Thursday, July 30, 2009

Peggy Scott & Jo Jo Benson - Here With Me (SSS 736)

Here With Me

Hailing from one of the most soulful areas on the planet, Jo Jo Benson came up singing, along with his brother Fletcher Flowers and his cousin Ralph 'Soul' Jackson, in Phenix City, Alabama. Just across the river from Columbus, Georgia (Oscar Toney Jr's hometown), Jo Jo got himself noticed by local dee-jay and record store maven Ed 'Dr. Jive' Mendel. Benson's 'Kiss Tomorrow Goodbye' would become one of only two releases on the Doctor's tiny Men-Del label in 1967.

The single made some local noise, and Benson soon hooked up with a throaty 17 year old he heard singing at the C'estbon Club, one Peggy Scott. Mendel, meanwhile, had started up another label called Peggy-Sue and managed to get a release by local group The Men from S.O.U.L. picked up by Shelby Singleton's nascent SSS International. The Doctor also managed to get Singleton, who was on the lookout for R&B talent, interested in Jo Jo and Peggy. Shelby signed them to the new label he had just recently created after walking away from his high level position at Mercury.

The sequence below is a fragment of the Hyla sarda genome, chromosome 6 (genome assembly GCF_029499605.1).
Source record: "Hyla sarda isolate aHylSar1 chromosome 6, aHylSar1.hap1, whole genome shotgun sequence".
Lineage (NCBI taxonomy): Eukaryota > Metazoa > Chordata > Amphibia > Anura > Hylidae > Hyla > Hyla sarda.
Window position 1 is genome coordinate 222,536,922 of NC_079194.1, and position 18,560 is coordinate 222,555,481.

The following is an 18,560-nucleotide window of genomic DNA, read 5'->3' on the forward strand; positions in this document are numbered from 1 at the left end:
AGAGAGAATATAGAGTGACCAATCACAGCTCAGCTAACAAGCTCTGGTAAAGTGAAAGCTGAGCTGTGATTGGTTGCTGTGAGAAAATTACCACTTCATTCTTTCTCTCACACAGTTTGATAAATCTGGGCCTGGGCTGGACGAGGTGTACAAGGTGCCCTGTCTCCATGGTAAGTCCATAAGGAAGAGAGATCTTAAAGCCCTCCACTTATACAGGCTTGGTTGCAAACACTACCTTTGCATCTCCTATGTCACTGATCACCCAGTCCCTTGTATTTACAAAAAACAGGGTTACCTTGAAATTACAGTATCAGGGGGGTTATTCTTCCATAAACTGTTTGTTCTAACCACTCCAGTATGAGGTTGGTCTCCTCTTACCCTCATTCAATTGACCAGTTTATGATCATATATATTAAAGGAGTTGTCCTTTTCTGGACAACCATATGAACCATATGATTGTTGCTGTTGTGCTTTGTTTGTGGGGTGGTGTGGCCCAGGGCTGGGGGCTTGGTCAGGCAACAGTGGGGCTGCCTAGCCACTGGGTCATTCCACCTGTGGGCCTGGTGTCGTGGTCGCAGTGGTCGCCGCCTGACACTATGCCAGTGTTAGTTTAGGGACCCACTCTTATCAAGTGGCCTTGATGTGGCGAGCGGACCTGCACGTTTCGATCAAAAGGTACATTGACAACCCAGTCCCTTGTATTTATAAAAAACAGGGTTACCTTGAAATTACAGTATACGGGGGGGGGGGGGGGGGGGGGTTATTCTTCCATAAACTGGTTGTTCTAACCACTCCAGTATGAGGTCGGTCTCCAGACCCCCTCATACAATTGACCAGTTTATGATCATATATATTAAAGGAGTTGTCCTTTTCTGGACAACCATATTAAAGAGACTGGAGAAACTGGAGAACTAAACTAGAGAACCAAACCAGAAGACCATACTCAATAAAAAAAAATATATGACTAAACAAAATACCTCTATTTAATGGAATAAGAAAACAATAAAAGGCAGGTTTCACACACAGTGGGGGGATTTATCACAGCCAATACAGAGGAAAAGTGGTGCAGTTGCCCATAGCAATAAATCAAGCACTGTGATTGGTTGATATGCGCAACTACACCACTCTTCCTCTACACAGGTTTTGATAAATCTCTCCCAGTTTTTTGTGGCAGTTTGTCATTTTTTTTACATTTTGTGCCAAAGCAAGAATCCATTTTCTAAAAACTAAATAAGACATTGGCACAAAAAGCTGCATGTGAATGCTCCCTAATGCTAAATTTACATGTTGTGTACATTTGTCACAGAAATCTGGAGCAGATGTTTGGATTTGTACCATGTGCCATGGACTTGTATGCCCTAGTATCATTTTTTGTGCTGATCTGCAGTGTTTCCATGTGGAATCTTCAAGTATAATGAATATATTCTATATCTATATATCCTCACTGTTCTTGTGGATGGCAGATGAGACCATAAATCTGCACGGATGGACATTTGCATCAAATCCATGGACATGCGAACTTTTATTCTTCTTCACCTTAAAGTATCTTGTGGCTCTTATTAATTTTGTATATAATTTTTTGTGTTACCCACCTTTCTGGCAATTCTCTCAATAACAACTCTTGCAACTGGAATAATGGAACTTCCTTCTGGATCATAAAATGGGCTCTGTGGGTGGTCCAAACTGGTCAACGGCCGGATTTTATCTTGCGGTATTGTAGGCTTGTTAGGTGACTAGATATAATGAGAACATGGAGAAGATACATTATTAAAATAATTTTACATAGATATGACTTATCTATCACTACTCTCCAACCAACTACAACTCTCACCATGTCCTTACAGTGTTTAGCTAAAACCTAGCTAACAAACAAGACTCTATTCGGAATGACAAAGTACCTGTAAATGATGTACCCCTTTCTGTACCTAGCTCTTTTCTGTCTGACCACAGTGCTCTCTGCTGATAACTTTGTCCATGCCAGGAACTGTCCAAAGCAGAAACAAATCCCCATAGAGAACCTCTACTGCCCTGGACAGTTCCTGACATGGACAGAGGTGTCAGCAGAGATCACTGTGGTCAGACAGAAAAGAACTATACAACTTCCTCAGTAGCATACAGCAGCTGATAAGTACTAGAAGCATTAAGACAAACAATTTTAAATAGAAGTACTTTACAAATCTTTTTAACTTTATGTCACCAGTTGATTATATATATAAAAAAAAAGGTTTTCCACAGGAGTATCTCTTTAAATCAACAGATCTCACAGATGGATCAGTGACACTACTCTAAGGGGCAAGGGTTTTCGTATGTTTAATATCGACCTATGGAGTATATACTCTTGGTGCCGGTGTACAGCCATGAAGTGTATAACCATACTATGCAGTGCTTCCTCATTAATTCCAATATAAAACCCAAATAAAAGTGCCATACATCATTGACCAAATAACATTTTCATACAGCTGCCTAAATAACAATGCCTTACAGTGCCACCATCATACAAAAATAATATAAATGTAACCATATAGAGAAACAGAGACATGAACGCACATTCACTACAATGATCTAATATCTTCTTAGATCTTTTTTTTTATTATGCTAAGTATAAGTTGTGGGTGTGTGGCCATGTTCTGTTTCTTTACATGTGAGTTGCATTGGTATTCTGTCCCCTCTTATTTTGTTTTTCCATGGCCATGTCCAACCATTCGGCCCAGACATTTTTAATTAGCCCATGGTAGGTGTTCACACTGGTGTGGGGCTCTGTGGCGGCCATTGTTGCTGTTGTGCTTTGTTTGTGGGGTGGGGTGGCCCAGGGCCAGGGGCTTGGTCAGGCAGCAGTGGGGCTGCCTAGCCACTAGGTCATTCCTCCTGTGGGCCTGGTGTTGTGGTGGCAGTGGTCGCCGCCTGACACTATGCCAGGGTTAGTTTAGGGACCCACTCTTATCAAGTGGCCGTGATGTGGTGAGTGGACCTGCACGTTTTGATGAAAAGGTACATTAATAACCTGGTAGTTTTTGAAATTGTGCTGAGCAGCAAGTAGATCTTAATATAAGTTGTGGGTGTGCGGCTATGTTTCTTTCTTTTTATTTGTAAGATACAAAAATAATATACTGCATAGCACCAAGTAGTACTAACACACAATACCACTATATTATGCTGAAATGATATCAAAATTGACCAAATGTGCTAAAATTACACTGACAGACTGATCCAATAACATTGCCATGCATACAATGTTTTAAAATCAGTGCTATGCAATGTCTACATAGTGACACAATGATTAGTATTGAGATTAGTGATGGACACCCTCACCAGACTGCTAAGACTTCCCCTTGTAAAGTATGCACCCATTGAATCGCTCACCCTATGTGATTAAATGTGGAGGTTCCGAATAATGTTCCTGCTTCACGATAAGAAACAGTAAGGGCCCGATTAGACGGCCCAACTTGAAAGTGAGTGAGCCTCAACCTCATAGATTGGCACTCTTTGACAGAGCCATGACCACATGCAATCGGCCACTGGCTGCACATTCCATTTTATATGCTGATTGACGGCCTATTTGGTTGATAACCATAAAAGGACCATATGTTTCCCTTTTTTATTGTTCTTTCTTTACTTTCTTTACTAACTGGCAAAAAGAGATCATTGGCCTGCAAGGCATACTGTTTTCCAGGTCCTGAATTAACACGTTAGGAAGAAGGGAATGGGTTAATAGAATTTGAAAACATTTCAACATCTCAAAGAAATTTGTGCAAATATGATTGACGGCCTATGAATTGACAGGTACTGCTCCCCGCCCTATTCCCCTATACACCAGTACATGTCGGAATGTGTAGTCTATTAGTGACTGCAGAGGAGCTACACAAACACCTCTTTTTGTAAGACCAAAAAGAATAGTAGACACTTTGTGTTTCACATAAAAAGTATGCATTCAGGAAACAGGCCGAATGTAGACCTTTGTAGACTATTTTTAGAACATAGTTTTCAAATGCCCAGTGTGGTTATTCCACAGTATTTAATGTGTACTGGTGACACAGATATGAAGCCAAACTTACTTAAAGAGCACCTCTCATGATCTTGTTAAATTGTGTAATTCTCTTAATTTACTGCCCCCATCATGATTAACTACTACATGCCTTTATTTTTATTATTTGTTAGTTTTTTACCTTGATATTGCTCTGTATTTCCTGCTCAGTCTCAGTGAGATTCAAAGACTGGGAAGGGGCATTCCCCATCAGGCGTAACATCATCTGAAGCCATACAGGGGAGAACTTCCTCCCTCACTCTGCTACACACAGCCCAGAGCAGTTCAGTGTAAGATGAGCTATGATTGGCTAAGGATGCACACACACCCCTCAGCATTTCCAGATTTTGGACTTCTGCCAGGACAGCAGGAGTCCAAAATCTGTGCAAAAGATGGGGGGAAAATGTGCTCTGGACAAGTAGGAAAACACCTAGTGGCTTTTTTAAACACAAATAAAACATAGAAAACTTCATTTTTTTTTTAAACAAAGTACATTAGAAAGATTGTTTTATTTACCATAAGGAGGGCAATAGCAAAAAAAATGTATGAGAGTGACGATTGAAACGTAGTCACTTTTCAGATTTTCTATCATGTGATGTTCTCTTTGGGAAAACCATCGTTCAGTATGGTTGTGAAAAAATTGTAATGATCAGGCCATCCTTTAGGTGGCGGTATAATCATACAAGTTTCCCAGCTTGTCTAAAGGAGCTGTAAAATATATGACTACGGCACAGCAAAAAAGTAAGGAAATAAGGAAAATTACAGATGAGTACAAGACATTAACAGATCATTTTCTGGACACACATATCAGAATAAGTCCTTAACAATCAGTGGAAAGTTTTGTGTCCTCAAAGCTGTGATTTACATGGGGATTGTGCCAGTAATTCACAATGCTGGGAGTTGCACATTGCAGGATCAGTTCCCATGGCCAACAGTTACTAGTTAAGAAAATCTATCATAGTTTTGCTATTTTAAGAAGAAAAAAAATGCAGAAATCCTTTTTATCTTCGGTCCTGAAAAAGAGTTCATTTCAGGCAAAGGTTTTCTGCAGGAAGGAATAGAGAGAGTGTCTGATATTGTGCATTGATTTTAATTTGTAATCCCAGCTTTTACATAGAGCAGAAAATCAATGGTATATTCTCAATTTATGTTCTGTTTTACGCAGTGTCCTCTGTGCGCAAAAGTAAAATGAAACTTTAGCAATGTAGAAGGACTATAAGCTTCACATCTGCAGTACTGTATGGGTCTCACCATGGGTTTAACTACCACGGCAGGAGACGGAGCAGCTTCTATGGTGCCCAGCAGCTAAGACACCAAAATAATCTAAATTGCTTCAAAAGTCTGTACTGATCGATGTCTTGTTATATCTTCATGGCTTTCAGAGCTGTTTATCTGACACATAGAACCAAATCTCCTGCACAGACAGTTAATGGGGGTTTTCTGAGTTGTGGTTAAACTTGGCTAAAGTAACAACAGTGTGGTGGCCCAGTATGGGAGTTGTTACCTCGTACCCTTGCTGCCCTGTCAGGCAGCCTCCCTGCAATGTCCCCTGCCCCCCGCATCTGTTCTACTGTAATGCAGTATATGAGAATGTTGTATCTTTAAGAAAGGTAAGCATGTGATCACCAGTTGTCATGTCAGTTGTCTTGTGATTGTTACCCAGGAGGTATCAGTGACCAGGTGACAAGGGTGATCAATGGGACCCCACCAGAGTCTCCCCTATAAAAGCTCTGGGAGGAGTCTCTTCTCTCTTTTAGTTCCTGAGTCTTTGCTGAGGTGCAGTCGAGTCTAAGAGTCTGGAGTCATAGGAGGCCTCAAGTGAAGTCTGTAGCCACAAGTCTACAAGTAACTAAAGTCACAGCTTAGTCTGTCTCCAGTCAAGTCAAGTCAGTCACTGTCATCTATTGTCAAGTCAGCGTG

Singleton had come up out of the Louisiana Hayride scene in Shreveport and started out with Pappy Daily and Don Pierce at Starday, before making the move to Mercury as part of the George Jones deal in 1957. As he told our friend John Broven in the excellent Record Makers and Breakers; "After the first couple of years, they gave me a completely free rein... Huey Meaux and I became friends back during those years... he's the one that I got the master of Jivin' Gene from, Breaking Up Is Hard To Do, and he used to get things like I'm A Fool To Care by Joe Barry... He was a unique talent, he was a master promotion man, and he could get records played... he could discover talent, for some reason."